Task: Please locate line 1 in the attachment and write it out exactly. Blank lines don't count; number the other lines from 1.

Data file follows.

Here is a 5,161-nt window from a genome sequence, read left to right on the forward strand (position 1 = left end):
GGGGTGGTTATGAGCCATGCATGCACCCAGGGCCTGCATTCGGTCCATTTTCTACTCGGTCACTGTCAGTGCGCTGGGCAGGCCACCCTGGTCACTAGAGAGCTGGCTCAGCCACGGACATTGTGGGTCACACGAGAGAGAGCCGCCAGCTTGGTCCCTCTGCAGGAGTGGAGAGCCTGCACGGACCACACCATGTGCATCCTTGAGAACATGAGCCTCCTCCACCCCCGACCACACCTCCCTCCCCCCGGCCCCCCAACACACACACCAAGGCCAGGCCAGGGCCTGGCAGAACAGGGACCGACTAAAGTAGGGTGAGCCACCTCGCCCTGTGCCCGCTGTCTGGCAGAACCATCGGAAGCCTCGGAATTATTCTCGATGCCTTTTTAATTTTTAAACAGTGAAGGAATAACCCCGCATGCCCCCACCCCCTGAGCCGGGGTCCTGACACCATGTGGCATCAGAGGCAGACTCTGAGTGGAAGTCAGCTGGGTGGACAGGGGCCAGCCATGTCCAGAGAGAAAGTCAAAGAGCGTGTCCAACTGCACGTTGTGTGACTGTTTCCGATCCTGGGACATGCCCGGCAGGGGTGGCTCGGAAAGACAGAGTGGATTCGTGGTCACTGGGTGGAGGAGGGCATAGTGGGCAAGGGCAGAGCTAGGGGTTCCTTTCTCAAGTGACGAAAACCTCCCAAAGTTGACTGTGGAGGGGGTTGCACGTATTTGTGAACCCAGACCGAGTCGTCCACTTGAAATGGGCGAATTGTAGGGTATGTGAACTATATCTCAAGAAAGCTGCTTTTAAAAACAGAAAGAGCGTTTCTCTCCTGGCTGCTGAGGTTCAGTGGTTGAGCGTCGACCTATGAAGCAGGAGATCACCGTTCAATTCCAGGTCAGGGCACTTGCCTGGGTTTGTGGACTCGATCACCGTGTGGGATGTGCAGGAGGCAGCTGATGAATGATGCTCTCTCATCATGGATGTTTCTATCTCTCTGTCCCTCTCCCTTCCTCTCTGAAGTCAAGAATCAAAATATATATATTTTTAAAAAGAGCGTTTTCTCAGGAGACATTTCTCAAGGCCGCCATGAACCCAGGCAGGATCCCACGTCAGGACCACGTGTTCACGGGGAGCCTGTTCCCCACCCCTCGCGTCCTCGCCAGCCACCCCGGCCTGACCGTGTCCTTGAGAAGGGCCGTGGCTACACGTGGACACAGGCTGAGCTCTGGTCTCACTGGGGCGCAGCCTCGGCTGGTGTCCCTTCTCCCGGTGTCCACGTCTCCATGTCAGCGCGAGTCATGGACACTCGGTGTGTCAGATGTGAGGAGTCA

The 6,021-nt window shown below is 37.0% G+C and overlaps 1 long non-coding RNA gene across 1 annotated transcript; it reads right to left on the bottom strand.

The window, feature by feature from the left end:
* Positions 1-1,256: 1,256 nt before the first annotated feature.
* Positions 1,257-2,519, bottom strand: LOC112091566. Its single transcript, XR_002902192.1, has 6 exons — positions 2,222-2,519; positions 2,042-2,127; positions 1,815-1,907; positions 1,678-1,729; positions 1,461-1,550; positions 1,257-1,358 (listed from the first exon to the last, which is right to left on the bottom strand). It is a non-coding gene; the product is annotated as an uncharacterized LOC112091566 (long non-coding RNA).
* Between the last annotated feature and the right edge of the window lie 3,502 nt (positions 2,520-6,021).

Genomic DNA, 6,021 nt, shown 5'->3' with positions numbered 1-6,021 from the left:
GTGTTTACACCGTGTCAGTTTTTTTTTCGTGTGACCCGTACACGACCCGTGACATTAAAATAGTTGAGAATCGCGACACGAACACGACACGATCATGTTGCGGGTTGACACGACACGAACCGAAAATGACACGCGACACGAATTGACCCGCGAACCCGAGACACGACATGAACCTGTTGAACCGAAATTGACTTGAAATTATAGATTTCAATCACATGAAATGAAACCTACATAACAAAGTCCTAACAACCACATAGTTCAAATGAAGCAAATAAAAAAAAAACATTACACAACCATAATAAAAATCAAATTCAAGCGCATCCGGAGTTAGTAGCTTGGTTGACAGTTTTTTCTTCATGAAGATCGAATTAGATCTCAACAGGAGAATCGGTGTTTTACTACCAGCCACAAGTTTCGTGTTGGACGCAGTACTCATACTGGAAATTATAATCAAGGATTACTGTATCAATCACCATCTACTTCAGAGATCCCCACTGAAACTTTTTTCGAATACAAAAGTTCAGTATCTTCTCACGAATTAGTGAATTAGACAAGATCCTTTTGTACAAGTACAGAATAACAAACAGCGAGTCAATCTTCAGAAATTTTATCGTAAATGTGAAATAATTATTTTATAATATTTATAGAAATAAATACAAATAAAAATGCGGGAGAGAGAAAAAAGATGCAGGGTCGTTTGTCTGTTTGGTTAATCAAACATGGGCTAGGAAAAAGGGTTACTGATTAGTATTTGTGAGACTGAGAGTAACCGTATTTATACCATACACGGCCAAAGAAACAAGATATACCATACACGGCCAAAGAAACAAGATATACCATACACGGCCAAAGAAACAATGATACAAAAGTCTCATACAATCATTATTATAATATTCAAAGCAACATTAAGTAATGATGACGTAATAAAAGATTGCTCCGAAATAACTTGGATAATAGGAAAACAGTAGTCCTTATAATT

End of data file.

Here is a 5,161-nt window from a genome sequence, read left to right on the forward strand (position 1 = left end):